The fourth state [Turiyatita] which is the state of "I"-nature was referred to in the section on meditation (dhyana): this has been variously described as of the nature of amatra which includes the three matras, a, u, and m; as maunakshara (silence syllable); as ajapa (as muttering without muttering) and as the Advaita-mantra which is the essence of all mantras such as panchakshara. [Om Namah Shivaya]

In order to get at this true significance, one should meditate on the pranava. This is meditation, which is of the nature of devotion consisting in reflection on the truth of the Self. The fruition of this process is samadhi which yields release which is the state of unsurpassed bliss. The revered Gurus also have said that release is to be gained only by devotion which is of the nature of reflection on the truth of the Self.

29

D: What is the purport of the teaching that one should meditate, through the "I am He" thought, on the truth that one is not different from the self-luminous Reality that shines like a flame?

M: (A) The purport of teaching that one should cultivate the idea that one is not different from the self-luminous Reality is this: Scripture defines meditation in these words,

"In the middle of the eight-petalled heart-lotus which is of the nature of all, and which is referred to as Kailasa, Vaikundha, and Parama-pada, there is the Reality which is of the size of the thumb, which is dazzling like lightning and which shines like a flame. By meditating on it, a person gains immortality."

From this we should know that by such meditation one avoids the defects of (1) the thought of difference, of the form "I am different, and that is different," (2) the meditation on what is limited, (3) the idea that the real is limited, and (4) that it is confined to one place.

(B) The purport of teaching that one should meditate with the "I am He" thought is this: sahaham: soham; sah the supreme Self, aham the Self that is manifest as "I". The jiva which is the Shiva-linga resides in the heart-lotus which is its seat situated in the body which is the city of Brahman; the mind which is of the nature of egoity, goes outward identifying itself with the body, etc.

Now the mind should be resolved in the heart; i.e. the "I"-sense that is placed in the body, etc., should be got rid of. When thus one enquires "Who am I?", remaining undisturbed, in that state the Self-nature becomes manifest in a subtle manner as "I–I". That self-nature is all and yet none, and is manifest as the supreme Self everywhere without the distinction of inner and outer. That shines like a flame, as was stated above, signifying the truth "I am Brahman." If, without meditating on that as being identical with oneself, one imagines it to be different, ignorance will not leave. Hence, the identity-meditation is prescribed.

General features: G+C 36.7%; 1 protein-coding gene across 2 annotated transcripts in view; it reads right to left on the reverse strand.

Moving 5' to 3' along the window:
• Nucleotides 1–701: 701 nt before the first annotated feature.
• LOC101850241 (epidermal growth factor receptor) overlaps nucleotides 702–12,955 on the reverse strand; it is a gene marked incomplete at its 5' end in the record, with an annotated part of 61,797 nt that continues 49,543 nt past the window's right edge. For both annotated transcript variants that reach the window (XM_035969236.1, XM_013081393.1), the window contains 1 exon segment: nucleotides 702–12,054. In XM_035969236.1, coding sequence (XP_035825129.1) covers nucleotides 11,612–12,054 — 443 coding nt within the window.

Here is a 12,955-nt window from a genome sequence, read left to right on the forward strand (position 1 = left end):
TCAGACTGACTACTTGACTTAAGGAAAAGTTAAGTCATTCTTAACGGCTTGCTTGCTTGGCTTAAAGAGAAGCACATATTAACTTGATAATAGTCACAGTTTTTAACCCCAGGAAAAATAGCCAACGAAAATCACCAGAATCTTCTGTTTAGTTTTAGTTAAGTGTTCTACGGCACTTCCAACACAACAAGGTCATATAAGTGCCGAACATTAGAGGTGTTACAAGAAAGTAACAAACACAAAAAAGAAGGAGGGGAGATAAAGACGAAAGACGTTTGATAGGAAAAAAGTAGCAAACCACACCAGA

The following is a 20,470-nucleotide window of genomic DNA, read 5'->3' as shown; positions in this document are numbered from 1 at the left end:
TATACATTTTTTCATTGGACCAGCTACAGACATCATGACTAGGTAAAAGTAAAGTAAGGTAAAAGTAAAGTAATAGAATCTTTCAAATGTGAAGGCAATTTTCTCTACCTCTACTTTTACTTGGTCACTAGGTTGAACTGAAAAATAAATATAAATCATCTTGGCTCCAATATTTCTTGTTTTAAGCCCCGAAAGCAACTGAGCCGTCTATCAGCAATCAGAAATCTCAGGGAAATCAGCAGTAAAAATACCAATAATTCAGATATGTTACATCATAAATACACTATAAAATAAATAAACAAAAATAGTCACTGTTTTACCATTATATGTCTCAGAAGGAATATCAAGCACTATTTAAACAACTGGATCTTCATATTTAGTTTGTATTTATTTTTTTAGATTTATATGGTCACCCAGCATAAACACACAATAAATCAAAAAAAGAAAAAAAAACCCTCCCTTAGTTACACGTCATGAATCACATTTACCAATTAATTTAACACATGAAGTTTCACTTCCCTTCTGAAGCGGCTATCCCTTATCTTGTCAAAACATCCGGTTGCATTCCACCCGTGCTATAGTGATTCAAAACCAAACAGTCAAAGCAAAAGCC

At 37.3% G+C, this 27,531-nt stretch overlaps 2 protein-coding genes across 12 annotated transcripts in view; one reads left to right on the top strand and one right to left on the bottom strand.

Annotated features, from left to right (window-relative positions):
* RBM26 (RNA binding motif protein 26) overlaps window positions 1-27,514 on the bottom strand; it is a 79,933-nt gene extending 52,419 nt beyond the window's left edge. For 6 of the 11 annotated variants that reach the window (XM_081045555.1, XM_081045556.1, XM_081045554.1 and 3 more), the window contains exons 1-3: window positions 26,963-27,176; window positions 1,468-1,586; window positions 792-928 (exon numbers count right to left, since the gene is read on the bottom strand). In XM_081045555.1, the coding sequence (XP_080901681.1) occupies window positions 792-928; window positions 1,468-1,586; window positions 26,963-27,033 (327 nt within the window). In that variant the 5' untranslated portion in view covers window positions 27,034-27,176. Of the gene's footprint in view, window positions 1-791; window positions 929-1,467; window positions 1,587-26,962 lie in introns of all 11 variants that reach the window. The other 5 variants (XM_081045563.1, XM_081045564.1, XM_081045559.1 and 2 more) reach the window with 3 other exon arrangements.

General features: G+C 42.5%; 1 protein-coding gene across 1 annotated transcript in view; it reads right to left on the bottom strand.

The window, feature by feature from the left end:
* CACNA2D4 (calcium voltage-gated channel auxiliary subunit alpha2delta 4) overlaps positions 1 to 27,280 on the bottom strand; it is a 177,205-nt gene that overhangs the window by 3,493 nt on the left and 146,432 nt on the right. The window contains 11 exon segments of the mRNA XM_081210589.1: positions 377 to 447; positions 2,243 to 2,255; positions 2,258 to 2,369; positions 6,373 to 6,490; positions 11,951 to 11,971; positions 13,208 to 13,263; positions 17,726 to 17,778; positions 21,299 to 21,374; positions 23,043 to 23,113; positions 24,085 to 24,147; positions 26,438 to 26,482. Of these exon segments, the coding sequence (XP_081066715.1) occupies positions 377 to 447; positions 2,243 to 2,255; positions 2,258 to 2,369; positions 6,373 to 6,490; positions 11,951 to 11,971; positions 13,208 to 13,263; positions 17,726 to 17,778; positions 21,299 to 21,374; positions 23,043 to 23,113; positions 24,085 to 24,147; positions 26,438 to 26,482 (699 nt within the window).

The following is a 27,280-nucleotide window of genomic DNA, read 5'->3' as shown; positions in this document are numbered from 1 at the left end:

If one meditates for a long time, without disturbance, on the Self ceaselessly, with the "I am He" thought which is the technique of reflection on the Self, the darkness of ignorance which is in the heart and all the impediments which are but the effects of ignorance will be removed, and the plenary wisdom will be gained. [7]

Thus, realizing the Reality in the heart-cave which is in the city (of Brahman), viz. the body, is the same as realizing the all-perfect God.

In the city with nine gates, which is the body, the wise one resides at ease. [8]

The body is the temple; the jiva is God (Shiva). If one worships him with the "I am He" thought, one will gain release.

The body which consists of the five sheaths is the cave; the supreme that resides there is the lord of the cave. Thus the scriptures declare.

Since the Self is the reality of all the gods, the meditation on the Self which is oneself is the greatest of all meditations. All other meditations are included in this. It is for gaining this that the other meditations are prescribed. So, if this is gained, the others are not necessary. Knowing one's Self is knowing God. Without knowing one's Self that meditates, imagining that there is a deity which is different and meditating on it, is compared by the great ones to the act of measuring with one's foot one's own shadow, and to the search for a trivial conch after throwing away a priceless gem that is already in one's possession. [9]

30

D: Even though the heart and the Brahmarandhra [Crown Chakra] alone are the loci fit for meditation, could one meditate, if necessary, on the six mystic centres (adharas)?

M: The six mystic centres, etc., which are said to be loci of meditation, are but products of imagination. All these are meant for beginners in yoga. With reference to meditation on the six centres, the Shiva-yogins say,

"God, who is of the nature of the non-dual, plenary, consciousness-self, manifests, sustains and resolves us all. It is a great sin to spoil that Reality by superimposing on it various names and forms such as Ganapati, Brahma, Vishnu, Rudra, Mahesvara, and Sadashiva."

And the Vedantins declare, "All those are but imaginations of the mind."

Therefore, if one knows one's Self which is of the nature of consciousness that knows everything, one knows everything. The great ones have also said: "When that One is known as it is in Itself, all that has not been known becomes known." If we who are endowed with various thoughts meditate on God that is the Self we would get rid of the plurality of thoughts by that one thought; and then even that one thought would vanish. This is what is meant by saying that knowing one's Self is knowing God. This knowledge is release.